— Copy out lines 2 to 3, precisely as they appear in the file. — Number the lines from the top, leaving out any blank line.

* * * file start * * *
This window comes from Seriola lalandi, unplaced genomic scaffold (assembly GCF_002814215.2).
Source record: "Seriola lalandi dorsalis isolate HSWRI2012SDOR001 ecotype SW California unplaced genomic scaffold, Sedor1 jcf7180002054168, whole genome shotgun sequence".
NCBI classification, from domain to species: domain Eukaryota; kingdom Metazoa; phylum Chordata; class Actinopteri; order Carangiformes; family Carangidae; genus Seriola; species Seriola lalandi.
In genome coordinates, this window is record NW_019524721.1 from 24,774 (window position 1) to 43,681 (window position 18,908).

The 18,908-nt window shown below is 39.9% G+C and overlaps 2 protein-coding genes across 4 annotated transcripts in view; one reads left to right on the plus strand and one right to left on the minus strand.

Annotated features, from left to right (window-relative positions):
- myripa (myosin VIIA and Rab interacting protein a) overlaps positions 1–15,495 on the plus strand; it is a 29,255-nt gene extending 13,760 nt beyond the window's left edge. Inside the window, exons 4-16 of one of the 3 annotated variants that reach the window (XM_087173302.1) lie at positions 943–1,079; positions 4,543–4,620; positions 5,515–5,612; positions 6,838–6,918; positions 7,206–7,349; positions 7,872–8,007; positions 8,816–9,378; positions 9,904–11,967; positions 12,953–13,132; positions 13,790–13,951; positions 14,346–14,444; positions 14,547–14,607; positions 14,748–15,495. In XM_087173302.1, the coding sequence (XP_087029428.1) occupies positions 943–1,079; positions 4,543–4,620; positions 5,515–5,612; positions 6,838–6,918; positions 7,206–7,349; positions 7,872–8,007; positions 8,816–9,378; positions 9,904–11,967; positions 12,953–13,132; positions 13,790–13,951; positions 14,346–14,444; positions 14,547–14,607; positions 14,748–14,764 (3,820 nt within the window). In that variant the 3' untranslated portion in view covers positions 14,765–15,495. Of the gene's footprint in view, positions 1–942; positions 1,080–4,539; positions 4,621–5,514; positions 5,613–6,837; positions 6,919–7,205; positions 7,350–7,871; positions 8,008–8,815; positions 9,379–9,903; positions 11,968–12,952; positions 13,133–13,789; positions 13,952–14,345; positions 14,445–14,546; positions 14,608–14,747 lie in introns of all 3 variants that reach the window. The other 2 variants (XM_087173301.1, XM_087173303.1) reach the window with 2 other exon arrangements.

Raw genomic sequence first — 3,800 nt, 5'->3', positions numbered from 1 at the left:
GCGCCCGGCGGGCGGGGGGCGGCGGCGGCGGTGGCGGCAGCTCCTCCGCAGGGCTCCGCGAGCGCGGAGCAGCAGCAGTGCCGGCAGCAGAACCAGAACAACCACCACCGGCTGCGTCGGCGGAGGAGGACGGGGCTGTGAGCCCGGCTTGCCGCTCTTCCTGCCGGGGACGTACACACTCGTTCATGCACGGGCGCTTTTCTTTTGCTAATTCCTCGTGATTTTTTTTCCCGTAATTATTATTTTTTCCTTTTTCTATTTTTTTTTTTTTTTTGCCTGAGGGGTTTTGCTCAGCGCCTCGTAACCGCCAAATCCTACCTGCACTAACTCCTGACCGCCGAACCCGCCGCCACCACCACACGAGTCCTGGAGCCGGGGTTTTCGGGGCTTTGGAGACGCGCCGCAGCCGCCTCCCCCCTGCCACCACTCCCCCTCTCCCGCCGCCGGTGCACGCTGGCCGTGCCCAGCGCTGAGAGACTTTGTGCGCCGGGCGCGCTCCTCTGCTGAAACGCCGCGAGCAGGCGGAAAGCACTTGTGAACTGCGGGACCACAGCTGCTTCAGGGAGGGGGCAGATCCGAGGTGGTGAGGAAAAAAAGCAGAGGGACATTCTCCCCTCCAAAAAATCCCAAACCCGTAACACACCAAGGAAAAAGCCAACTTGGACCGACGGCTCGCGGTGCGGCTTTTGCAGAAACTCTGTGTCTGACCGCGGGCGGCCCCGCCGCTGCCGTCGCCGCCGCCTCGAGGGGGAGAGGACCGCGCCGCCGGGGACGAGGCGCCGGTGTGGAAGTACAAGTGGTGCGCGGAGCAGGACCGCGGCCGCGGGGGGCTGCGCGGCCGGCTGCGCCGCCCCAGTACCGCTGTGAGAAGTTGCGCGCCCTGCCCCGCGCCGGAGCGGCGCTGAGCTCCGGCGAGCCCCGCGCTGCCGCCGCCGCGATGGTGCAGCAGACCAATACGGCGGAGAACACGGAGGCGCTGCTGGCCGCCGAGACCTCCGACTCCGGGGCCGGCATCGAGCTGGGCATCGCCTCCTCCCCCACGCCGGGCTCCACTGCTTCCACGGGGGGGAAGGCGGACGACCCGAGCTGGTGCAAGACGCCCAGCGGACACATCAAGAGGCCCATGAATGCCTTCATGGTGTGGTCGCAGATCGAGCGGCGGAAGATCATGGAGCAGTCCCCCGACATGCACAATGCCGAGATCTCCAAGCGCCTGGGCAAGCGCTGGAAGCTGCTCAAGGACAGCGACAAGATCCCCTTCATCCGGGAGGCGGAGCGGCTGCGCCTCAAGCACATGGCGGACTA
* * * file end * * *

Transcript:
Source record: "Seriola lalandi dorsalis isolate HSWRI2012SDOR001 ecotype SW California unplaced genomic scaffold, Sedor1 jcf7180002054168, whole genome shotgun sequence".
NCBI classification, from domain to species: domain Eukaryota; kingdom Metazoa; phylum Chordata; class Actinopteri; order Carangiformes; family Carangidae; genus Seriola; species Seriola lalandi.